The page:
Jemele Hill. Credit: John Salangsang | Invision | AP

After 12 years at ESPN, Jemele Hill’s time with the sports media giant is coming to a close, according to multiple reports.

James Miller, author of “Those Guys Have All the Fun: Inside the World of ESPN,” reported that Hill met with ESPN President Jimmy Pitaro and that her buyout/departure was “amicable.”

The New York Post’s Andrew Marchand added that Hill’s last day at “The Worldwide Leader in Sports” will be Aug. 31.

Hill made news last year when she called President Donald Trump a “white supremacist” in the wake of the deadly rally in Charlottesville, Virginia. The comment led White House press secretary Sarah Huckabee Sanders to call the remarks “a fireable offense.”

In October 2017, Hill was suspended for two weeks by ESPN after suggesting fans could boycott Dallas Cowboys advertisers after team owner Jerry Jones threatened to bench his players if they did not stand for the national anthem.

Trump responded the day after her suspension with a tweet stating: “With Jemele Hill at the mike [sic], it is no wonder ESPN ratings have ‘tanked,’ in fact, tanked so badly it is the talk of the industry!”

Hill left the coveted 6 p.m. “SportsCenter” slot in February to pursue her “true love” of “writing, reporting and commentary” at The Undefeated, ESPN’s sub-site devoted to sports, race and culture.

Pitaro, who took over for John Skipper in March, made clear earlier this month that he does not want ESPN to be associated with politics and is trying to change the narrative that has surrounded the company and its personalities over the last few years.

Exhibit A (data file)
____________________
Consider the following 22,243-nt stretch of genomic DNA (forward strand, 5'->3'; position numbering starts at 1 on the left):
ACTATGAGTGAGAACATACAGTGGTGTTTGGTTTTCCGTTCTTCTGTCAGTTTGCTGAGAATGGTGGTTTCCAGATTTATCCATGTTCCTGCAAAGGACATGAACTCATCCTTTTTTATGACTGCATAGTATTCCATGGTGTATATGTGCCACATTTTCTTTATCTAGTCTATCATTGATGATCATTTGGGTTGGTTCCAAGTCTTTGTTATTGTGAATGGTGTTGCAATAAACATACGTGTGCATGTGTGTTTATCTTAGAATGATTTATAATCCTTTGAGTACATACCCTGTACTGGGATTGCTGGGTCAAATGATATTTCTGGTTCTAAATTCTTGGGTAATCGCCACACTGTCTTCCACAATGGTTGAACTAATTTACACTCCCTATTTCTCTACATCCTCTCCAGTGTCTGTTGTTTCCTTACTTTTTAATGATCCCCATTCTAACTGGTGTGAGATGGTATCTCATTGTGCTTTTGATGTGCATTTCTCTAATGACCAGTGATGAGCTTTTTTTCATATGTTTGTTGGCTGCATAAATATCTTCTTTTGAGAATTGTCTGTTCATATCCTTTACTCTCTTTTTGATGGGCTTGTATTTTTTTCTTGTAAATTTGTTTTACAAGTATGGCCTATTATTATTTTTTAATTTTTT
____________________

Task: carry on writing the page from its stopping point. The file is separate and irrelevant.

“I will tell you ESPN being a political organization is false,” Pitaro said. “I will tell you I have been very, very clear with employees here that it is not our jobs to cover politics, purely.”

The Athletic’s Richard Deitsch reports that Hill will work with friend and fellow Undefeated writer, Kelley Carter, on their production company called Lodge Freeway Media, which will provide more freedom with content development.

Hill recently told Detroit Metro Times that she was in no rush to leave ESPN, stating she has “unfinished business” but that her vision for her career beyond the company involved production.

“It would be foolish of me not to think of what else is possible for me beyond ESPN because of my personal desires and things I still wish to accomplish,” said Hill, who launched Lodge Freeway Media with Carter last August, according to Metro Times. “I know that whenever I kick off the next iteration of my career, it will involve me getting more deeply involved in producing original content. There are avenues opening up for women of color to provide different perspectives that’s something we really wanted to take a hard look at.”

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